What we need is a waste prevention or reuse. Waste targets should reflect the waste hierarchy, starting by re-thinking the design of a product to make it durable, repairable and upgradeable; we need to promote the 3 R- namly reuse, repair and remanufacturing in order to make recycling the last possible option for the waste that cannot be recovered in any other way.

At the moment, EU legislation has binding targets for recycling, rather than for prevention and preparation for re-use. Although increasing recycling is positive, it is the last step to recover waste, and this should be reflected in EU legislation.

Overall, we need to make sure that recyclates and new compounds made from those recyclates are usable and maximally degradable. Moreover, we need a well-functioning collecting system in order to have enough products to recycle. Our system today still is based on a linear process as we are exploiting fossil energy and taking out minerals in order to build up the corresponding infrastructure to fuel our economy and to supply products.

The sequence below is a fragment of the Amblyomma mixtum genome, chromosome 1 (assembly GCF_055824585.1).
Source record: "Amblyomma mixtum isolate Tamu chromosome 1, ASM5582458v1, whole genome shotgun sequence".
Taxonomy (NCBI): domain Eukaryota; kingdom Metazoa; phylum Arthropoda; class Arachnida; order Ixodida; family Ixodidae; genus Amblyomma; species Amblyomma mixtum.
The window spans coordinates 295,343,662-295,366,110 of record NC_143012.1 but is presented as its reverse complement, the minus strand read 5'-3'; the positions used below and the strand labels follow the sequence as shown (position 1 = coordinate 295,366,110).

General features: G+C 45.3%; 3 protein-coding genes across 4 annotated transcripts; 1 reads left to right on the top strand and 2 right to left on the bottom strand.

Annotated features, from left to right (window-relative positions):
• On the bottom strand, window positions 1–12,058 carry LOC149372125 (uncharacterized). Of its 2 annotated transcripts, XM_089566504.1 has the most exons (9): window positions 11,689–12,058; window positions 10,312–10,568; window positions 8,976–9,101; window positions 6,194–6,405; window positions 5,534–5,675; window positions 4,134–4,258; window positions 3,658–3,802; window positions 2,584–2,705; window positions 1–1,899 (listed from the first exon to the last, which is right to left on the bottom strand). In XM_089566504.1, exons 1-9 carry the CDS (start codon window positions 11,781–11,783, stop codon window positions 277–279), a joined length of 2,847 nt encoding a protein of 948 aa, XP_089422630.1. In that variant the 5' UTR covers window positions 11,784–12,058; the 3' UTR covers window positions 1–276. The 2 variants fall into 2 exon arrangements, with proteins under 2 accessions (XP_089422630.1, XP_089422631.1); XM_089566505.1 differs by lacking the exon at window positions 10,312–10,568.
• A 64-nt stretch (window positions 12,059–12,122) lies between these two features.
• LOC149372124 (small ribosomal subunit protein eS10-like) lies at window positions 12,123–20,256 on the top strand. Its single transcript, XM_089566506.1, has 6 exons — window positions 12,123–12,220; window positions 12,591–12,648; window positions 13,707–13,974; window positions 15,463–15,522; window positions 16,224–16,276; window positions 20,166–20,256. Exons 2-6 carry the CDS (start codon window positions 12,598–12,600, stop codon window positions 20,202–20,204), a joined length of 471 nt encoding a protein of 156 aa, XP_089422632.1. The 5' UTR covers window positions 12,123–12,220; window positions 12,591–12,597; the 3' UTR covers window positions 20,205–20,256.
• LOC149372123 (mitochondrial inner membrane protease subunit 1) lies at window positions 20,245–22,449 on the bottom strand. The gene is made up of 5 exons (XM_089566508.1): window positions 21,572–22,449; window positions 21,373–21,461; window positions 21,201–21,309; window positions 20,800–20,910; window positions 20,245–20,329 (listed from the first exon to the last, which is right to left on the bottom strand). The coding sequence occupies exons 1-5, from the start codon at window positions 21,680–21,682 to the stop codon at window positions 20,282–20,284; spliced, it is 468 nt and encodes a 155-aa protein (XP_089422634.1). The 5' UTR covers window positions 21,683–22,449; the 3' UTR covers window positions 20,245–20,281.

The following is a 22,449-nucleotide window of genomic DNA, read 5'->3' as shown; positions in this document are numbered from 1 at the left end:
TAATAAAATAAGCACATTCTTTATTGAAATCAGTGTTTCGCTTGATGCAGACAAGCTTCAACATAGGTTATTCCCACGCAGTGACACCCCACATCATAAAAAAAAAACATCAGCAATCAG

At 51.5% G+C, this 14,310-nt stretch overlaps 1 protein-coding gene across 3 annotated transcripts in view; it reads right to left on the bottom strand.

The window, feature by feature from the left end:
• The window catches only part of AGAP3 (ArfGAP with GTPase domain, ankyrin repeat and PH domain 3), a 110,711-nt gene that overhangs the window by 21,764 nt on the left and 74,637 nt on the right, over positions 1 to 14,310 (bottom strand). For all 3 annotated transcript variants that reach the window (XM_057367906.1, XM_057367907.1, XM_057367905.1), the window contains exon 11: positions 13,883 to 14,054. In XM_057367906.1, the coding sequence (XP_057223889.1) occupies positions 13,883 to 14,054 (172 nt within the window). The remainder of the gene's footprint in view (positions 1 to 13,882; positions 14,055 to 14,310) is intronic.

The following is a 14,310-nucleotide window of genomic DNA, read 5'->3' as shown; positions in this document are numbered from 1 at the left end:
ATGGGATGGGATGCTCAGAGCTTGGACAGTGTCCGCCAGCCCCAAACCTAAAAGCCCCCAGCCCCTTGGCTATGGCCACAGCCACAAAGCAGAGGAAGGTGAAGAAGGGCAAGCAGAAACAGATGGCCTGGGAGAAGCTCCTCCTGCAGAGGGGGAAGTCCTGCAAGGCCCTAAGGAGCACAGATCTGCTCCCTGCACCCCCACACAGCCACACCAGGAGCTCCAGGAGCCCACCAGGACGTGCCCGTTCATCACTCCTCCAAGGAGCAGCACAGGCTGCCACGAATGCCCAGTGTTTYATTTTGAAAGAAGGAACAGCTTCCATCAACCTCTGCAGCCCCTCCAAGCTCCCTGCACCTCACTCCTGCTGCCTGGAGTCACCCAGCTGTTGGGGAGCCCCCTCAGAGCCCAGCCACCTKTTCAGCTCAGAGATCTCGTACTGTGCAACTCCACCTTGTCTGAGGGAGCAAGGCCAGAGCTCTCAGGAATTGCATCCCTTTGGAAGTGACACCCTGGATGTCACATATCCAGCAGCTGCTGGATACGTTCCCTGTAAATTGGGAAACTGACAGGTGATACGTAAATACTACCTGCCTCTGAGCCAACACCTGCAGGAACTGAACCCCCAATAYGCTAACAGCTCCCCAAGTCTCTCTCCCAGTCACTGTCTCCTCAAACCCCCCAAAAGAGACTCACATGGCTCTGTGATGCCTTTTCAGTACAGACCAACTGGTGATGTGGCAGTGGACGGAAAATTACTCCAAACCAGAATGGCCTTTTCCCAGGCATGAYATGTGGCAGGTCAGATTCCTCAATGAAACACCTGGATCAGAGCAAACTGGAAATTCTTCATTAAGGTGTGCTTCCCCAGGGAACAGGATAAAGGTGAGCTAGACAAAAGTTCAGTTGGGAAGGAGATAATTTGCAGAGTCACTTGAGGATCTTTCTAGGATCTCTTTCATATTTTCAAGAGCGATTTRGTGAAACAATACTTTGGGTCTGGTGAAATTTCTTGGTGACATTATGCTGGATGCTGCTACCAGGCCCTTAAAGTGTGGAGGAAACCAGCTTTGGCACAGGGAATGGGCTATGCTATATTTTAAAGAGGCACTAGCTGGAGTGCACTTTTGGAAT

However, the International Energy Agency released a study in 2021 that foresees that the material demand for the clean energy transition will increase substantially. If we have a look at figures that have been presented, we will discover that we need to take this seriously. The sustainable development scenario already would quadruple the demand of critical minerals whereas the net zero scenario by 2040 would add a factor of six. This would be the scenario if we do not have a significant further technology improvement and if we replaced everything one to one for example all the combustion cars with electric vehicles.